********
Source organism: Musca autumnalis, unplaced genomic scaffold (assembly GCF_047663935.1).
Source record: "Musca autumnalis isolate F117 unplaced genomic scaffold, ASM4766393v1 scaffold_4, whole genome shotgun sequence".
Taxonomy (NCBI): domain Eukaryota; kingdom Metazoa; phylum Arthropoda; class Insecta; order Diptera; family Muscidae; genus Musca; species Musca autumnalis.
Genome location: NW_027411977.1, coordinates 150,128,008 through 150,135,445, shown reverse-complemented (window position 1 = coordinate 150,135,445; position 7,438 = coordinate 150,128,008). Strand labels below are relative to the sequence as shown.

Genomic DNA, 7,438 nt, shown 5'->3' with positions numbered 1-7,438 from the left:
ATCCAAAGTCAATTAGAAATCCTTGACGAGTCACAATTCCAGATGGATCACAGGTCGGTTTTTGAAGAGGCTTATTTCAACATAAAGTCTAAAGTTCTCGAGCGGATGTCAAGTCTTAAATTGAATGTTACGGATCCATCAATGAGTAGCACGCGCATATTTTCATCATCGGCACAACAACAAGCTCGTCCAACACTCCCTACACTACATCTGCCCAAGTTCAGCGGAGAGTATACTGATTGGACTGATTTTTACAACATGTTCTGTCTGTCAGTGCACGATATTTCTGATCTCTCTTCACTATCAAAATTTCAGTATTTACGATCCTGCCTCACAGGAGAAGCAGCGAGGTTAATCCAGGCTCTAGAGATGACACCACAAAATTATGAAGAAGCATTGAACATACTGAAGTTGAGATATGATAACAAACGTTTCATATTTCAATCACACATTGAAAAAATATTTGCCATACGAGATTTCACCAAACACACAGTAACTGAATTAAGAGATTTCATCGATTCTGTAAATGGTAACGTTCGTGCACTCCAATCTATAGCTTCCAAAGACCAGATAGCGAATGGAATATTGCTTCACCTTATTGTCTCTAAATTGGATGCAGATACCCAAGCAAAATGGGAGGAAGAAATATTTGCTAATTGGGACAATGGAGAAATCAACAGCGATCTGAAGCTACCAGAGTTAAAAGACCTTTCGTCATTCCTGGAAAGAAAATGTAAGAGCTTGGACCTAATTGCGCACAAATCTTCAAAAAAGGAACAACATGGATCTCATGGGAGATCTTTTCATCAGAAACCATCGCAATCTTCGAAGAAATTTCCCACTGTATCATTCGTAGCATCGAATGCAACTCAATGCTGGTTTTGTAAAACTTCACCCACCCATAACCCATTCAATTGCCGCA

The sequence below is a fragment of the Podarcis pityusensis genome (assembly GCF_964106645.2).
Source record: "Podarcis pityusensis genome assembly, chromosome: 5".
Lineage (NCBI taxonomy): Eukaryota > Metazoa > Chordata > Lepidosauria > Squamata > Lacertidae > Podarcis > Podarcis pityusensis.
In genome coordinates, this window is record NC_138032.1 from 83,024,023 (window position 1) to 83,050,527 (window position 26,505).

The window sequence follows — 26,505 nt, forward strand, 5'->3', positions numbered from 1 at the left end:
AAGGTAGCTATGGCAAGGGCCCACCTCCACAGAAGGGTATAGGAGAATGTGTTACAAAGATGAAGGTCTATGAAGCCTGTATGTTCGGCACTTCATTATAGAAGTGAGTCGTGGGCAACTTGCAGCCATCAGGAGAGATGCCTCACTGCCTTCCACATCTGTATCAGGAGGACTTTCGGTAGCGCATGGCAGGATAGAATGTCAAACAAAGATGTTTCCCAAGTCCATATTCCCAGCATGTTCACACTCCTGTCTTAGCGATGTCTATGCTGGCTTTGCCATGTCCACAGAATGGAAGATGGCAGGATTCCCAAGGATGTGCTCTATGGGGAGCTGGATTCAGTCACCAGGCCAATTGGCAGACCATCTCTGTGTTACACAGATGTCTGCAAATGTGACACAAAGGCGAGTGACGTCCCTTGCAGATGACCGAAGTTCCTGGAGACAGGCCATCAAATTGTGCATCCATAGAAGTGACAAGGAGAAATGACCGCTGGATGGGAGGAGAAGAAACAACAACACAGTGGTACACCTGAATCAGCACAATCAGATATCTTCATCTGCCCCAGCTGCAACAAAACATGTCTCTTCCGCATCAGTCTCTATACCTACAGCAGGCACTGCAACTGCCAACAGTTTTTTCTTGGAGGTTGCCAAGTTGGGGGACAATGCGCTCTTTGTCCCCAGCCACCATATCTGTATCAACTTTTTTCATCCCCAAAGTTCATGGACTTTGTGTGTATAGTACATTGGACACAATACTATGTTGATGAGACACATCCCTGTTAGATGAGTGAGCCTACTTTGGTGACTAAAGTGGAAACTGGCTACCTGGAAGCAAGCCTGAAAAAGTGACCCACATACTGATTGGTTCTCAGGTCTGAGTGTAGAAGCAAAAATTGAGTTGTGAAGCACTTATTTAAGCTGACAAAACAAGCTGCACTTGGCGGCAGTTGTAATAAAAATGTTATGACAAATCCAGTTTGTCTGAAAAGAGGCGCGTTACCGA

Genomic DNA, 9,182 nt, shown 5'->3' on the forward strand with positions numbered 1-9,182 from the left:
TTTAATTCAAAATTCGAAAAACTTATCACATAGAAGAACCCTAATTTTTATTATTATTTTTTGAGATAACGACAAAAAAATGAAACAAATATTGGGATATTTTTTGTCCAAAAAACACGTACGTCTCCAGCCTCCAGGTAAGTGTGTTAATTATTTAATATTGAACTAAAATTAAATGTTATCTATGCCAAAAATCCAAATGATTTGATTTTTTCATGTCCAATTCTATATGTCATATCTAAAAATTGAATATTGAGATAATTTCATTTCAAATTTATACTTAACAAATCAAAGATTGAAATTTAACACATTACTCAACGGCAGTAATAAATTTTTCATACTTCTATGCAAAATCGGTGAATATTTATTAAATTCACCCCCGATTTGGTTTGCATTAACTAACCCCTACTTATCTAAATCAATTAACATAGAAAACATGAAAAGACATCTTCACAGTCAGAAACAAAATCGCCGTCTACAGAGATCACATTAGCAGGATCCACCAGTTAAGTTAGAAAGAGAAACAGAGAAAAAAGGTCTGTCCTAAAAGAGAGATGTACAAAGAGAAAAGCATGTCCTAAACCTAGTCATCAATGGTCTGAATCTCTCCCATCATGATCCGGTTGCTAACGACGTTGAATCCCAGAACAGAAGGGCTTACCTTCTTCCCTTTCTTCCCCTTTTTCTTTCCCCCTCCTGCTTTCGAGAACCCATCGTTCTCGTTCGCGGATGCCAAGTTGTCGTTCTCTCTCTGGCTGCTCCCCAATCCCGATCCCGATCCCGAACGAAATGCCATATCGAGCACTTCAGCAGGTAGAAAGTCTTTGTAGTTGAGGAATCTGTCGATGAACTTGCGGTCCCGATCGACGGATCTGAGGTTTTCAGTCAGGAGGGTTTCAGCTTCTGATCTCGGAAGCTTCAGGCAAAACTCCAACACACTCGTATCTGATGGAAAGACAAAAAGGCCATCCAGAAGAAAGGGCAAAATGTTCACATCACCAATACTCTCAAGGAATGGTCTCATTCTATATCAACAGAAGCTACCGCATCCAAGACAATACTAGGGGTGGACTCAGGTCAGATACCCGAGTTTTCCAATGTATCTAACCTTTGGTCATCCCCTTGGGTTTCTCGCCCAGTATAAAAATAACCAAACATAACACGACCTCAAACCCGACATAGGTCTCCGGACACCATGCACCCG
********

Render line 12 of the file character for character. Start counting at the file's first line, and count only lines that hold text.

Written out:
AAGGTAGCTATGGCAAGGGCCCACCTCCACAGAAGGGTATAGGAGAATGTGTTACAAAGATGAAGGTCTATGAAGCCTGTATGTTCGGCACTTCATTATAGAAGTGAGTCGTGGGCAACTTGCAGCCATCAGGAGAGATGCCTCACTGCCTTCCACATCTGTATCAGGAGGACTTTCGGTAGCGCATGGCAGGATAGAATGTCAAACAAAGATGTTTCCCAAGTCCATATTCCCAGCATGTTCACACTCCTGTCTTAGCGATGTCTATGCTGGCTTTGCCATGTCCACAGAATGGAAGATGGCAGGATTCCCAAGGATGTGCTCTATGGGGAGCTGGATTCAGTCACCAGGCCAATTGGCAGACCATCTCTGTGTTACACAGATGTCTGCAAATGTGACACAAAGGCGAGTGACGTCCCTTGCAGATGACCGAAGTTCCTGGAGACAGGCCATCAAATTGTGCATCCATAGAAGTGACAAGGAGAAATGACCGCTGGATGGGAGGAGAAGAAACAACAACACAGTGGTACACCTGAATCAGCACAATCAGATATCTTCATCTGCCCCAGCTGCAACAAAACATGTCTCTTCCGCATCAGTCTCTATACCTACAGCAGGCACTGCAACTGCCAACAGTTTTTTCTTGGAGGTTGCCAAGTTGGGGGACAATGCGCTCTTTGTCCCCAGCCACCATATCTGTATCAACTTTTTTCATCCCCAAAGTTCATGGACTTTGTGTGTATAGTACATTGGACACAATACTATGTTGATGAGACACATCCCTGTTAGATGAGTGAGCCTACTTTGGTGACTAAAGTGGAAACTGGCTACCTGGAAGCAAGCCTGAAAAAGTGACCCACATACTGATTGGTTCTCAGGTCTGAGTGTAGAAGCAAAAATTGAGTTGTGAAGCACTTATTTAAGCTGACAAAACAAGCTGCACTTGGCGGCAGTTGTAATAAAAATGTTATGACAAATCCAGTTTGTCTGAAAAGAGGCGCGTTACCGA